It might be easy to assume that dogs have an easy life. It’s eat, walk, play, sleep, repeat. What could possibly be stressful about that?
Before you assume you know exactly how your dog feels at all times, keep in mind the basic needs of dogs:
sufficient rest and sleep
sufficient mental and physical exercise
access to water
sufficient opportunities for toileting
good physical and emotional health
comfortable social structure
ability to make choices
The lack of one of more of these could, and likely will, result in stress for dogs.
Notice also that “sufficient” could be different things to different dogs; frequency of rest, food, exercise, toileting, etc. depends on factors such as a dog’s age, energy levels, genetic makeup, and state of health. Young dogs will need to sleep and eat more often, older dogs may need to sleep and pee more and have shorter but slightly more frequent, slow walks.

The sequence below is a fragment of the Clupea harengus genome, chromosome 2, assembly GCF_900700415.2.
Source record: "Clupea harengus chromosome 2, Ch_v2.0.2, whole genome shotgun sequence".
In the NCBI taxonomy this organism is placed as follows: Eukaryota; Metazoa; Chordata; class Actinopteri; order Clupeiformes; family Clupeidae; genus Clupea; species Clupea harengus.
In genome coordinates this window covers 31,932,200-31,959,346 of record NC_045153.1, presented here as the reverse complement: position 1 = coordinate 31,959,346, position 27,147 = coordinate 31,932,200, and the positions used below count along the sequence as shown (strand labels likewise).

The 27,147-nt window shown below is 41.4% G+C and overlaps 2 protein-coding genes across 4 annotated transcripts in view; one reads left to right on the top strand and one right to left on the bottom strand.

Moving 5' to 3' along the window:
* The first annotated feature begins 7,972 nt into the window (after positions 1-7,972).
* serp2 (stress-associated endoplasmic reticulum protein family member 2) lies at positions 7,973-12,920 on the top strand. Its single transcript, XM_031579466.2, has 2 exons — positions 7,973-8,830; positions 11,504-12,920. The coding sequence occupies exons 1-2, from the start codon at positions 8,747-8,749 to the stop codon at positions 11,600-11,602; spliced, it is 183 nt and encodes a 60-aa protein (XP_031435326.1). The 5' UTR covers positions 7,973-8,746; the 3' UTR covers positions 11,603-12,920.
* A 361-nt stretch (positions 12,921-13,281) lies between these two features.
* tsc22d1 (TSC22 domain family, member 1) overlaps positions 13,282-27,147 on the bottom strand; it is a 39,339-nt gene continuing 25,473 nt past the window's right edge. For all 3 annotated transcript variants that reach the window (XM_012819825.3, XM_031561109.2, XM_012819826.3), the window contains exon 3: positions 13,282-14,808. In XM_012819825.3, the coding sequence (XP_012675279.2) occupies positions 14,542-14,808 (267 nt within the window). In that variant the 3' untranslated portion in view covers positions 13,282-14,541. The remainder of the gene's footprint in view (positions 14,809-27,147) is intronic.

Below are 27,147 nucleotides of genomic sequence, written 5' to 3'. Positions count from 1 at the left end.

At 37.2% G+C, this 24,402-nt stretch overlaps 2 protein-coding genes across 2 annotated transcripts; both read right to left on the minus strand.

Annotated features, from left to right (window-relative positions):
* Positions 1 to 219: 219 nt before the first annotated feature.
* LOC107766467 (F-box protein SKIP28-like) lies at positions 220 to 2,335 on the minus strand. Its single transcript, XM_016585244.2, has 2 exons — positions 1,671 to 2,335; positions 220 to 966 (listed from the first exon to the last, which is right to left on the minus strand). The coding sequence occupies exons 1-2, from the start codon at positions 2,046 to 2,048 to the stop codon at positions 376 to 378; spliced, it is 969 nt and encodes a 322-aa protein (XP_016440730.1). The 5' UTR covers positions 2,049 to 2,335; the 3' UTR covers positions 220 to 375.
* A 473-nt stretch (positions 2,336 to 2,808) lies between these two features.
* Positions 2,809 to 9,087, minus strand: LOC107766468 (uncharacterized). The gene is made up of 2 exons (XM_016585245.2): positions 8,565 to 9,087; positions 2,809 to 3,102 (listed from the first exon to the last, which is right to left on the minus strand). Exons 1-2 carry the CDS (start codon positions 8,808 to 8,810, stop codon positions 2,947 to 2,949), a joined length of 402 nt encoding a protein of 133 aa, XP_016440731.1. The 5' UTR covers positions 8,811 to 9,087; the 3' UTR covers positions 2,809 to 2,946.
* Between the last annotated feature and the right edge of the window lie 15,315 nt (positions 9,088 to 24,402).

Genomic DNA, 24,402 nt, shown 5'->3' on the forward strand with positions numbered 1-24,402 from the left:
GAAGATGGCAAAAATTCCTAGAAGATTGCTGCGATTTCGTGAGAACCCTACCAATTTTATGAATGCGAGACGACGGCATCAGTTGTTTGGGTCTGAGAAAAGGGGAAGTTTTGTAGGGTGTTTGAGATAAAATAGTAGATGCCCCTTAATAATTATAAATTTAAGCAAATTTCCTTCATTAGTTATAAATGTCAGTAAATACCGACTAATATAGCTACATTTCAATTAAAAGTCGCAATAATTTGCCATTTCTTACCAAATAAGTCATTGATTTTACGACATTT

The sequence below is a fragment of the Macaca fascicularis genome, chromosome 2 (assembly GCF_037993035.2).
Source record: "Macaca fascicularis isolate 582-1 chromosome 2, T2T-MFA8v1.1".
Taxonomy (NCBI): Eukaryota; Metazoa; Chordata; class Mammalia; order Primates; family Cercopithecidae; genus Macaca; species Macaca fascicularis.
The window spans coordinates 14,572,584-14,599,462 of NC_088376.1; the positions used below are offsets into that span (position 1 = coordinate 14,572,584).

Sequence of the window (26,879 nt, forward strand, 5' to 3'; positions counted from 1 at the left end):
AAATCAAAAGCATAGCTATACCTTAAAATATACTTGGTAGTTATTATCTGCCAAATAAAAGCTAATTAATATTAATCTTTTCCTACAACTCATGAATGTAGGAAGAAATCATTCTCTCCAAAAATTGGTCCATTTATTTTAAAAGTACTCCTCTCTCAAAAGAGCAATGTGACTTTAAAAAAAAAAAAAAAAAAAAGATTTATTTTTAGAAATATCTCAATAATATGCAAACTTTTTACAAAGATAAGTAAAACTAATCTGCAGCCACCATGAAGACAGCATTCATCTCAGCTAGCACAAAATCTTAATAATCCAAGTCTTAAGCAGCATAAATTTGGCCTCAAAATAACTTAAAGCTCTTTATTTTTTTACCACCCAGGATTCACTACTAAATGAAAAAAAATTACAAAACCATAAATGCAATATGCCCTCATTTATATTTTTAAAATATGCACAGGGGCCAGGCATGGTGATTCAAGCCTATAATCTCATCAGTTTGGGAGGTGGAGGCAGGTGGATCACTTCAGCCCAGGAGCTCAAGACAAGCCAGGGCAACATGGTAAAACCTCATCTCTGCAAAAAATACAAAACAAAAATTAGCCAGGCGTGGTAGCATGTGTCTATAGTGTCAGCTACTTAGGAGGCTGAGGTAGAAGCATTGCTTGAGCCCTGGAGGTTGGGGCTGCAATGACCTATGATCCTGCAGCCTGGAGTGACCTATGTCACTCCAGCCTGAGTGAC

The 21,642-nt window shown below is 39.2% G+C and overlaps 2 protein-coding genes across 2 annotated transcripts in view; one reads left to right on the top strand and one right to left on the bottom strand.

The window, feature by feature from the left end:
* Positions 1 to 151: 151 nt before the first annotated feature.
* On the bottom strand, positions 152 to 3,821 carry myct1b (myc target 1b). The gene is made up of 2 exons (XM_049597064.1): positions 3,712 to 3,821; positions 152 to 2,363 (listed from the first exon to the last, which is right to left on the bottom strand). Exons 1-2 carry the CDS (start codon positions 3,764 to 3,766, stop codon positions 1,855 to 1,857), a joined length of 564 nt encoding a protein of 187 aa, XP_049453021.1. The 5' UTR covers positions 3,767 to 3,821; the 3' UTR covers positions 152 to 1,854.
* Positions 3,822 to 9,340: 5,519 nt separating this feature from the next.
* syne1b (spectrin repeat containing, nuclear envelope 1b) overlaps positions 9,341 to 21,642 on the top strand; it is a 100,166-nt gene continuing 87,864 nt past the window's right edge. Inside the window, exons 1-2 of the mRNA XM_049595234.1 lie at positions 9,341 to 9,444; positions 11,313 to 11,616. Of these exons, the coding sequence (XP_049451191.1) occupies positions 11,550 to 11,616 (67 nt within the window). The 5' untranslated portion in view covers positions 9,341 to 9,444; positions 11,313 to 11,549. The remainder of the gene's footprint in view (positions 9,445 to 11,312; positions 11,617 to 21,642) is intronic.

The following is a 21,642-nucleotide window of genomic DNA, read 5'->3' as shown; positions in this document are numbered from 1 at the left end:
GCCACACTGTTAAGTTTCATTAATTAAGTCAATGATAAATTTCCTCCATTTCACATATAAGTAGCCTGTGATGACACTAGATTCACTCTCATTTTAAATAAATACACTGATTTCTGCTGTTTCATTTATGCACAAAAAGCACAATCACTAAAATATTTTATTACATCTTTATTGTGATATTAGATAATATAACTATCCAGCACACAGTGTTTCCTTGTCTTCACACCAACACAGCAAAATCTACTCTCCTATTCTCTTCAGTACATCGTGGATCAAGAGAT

How do you know what’s sufficient? By knowing and observing your dog. For example, some dogs are pickier eaters than others, some dogs more active than others, and some dogs more sociable than others, so comparing one dog to another would not help much in understanding what is normal or sufficient for individual dogs. You need to observe them and know their habits, routines and behaviours when they are well in order to know what is normal for them as well as to recognise when something is amiss.